DNA generic 248.88.
(photo credit: Courtesy)
The possibility that clever criminals could fake DNA from blood and saliva samples to incriminate or exonerate suspects has been demonstrated by scientists at the Weizmann Institute of Science in Rehovot and the Israel Police's Identification and Forensic Science Division.
Dr. Dan Frumkin, Dr. Adam Wasserstrom, Ariane Davidson and Arnon Grafit just published their eyebrow-raising article in FSI Genetics (Forensic Science International, part of Elsevier's prestigious family of journals, Genetics).
The news that the "gold standard" of proof in criminal cases could be fabricated has aroused much interest after being published worldwide in The New York Times and broadcast on CBS TV.
According to the journal article, Frumkin and colleagues were able to fabricate biological samples containing DNA and - using their access to a DNA profile in a genetic database - build a DNA sample to correspond to that unique profile even without receiving any biological material from the person to whom the profile belongs.
The authors claimed that one would not need to be a forensic expert to do this, but only to have studied a few years of college-level biology.
As a result of this technique, lawyers and courts could conceivably be unable to pin rape, murder or other crimes on a suspect whose DNA samples were left at the crime scene or on victims.
However, DNA sample testing need not be eliminated as a method of identifying criminals, the Israeli researchers wrote. They developed a test to authenticate results by distinguishing between natural and artificial DNA, based on "methylation analysis" of certain points in natural DNA, and successfully used it on natural and artificial samples of blood, saliva and touched surfaces.
They concluded that it was necessary for crimebusters to adopt an authentication assay for biological samples at crime scenes or on victims to maintain the high credibility of DNA evidence in the judicial system.
Prof. Ephrat Levy-Lahad, head of the medical genetics institute at Jerusalem's Shaare Zedek Medical Center, told The Jerusalem Post on Tuesday night that criminals with such intentions could do this with existing technology and some knowledge of genetics.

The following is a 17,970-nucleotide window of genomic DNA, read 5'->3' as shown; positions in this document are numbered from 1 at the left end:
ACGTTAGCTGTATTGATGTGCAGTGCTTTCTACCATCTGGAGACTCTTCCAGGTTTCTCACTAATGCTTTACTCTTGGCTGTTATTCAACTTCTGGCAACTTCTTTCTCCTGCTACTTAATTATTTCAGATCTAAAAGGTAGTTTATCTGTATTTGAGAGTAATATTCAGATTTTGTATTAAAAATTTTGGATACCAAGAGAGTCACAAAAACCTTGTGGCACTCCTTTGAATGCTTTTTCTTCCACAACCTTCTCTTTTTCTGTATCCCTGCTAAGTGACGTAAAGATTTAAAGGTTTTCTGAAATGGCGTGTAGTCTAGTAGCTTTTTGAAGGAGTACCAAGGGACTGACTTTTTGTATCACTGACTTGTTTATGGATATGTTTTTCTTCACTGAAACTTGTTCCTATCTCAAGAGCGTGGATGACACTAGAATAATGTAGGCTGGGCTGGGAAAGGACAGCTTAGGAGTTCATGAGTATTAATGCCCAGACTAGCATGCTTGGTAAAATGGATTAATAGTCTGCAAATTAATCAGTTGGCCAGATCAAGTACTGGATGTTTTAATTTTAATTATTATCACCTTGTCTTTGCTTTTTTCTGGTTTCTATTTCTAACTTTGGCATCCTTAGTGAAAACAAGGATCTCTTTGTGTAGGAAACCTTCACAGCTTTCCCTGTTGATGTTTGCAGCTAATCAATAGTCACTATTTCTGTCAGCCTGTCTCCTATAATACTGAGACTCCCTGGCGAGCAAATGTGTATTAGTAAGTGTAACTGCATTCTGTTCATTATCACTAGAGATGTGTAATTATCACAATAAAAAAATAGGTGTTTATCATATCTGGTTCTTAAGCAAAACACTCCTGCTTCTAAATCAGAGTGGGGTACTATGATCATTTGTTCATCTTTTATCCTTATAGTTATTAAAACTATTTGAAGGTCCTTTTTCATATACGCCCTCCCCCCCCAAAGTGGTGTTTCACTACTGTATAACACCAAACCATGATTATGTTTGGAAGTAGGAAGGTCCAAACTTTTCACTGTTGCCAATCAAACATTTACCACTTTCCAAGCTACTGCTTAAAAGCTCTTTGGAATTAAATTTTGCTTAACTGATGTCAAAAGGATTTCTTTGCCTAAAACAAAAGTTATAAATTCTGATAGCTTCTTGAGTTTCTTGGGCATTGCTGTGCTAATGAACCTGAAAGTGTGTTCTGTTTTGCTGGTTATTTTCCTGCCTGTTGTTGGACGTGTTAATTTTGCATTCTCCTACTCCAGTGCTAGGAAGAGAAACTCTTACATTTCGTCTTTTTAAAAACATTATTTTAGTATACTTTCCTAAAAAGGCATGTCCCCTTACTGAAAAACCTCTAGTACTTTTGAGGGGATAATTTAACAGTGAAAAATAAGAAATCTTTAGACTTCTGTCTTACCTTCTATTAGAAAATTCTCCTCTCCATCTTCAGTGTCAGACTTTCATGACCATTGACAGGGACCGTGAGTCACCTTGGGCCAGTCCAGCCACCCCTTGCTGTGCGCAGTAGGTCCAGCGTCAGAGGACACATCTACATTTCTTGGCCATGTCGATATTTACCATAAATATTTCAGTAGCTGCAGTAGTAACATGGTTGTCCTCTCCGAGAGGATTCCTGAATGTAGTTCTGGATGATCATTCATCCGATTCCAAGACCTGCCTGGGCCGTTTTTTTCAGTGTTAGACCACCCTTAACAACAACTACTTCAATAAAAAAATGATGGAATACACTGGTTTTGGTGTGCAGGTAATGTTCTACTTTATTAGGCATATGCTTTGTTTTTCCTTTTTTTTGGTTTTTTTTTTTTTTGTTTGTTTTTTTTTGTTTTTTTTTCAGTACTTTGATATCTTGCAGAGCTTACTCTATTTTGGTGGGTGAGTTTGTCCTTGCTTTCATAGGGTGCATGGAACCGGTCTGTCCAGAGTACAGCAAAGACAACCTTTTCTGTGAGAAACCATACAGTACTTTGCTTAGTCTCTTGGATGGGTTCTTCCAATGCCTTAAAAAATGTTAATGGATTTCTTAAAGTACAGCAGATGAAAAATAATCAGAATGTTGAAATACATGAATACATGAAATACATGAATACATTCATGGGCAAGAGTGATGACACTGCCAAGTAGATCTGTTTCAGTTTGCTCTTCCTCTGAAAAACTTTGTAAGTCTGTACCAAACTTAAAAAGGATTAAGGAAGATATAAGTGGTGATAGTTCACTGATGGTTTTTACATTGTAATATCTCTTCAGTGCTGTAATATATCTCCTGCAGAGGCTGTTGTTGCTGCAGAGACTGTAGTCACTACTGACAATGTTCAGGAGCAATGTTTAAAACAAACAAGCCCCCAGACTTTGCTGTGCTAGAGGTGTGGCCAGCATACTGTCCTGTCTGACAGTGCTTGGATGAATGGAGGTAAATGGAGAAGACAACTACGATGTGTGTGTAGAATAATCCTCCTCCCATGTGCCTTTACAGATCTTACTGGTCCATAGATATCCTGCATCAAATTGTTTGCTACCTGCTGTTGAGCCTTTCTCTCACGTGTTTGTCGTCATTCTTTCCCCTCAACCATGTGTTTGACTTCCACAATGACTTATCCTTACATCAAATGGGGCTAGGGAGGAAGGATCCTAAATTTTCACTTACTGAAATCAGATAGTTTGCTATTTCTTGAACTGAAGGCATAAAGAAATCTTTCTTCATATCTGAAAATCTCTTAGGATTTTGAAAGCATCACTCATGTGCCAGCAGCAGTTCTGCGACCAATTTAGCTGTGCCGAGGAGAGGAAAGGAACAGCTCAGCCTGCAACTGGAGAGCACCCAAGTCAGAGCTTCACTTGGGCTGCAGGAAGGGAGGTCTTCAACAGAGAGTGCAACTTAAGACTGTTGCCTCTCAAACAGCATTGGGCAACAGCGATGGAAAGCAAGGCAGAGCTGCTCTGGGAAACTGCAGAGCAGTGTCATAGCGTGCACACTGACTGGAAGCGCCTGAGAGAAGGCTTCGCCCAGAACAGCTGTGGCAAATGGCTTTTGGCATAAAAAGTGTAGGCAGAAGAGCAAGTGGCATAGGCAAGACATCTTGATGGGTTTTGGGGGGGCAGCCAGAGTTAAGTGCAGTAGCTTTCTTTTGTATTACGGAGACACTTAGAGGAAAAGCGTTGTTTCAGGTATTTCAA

"They would need access to devices that perform polymerase chain reactions (PCR) to magnify DNA. Since the development of the whole genome amplification (WGA) technique several years ago instead of examining just one specific section of an individual's genome, this is possible, but I haven't heard of PCR crimes being committed with it," said Levy-Lahad.
"Maybe nobody bothered to do so, but the principle is clear. WGA produces a large amount of DNA that represents a person's whole genome, and this technique is constantly getting cheaper."
Frumkin, who was not available for comment, wrote in the journal article that "over the past 20 years, DNA analysis has revolutionized forensic science and has become a dominant tool in law enforcement. Today, DNA evidence is key to the conviction or exoneration of suspects of various types of crime, from theft to rape and murder. However, the disturbing possibility that DNA evidence can be faked has been overlooked."
The authors wrote that "it turns out that standard molecular biology techniques such as PCR, molecular cloning and recently developed whole genome amplification (WGA), enable anyone with basic equipment and know-how to produce practically unlimited amounts of in vitro synthesized (artificial) DNA with any desired genetic profile."
They added that when both artificial and natural samples were genotyped, full profiles with no errors were created.
"This artificial DNA can then be applied to surfaces of objects or incorporated into genuine human tissues and planted in crime scenes," they wrote. "Here we show that the current forensic procedure fails to distinguish between such samples of blood, saliva and touched surfaces with artificial DNA, and corresponding samples with in vivo generated (natural) DNA."
Prof. Yosef Almog, a Hebrew University applied chemistry expert and former Identification and Forensic Science Division director, told the Post that the ability to cheat was "certainly a nuisance. To fabricate DNA in the described way, the forgers will need a good knowledge of forensic DNA technology, as well as access to specific reagents and instrumentation.
"However, fabrication can be achieved also by simpler means such as 'planting' somebody else's blood, saliva, hairs or even semen at the scene. DNA analysis of the exhibits will obviously lead to the wrong person."â€¢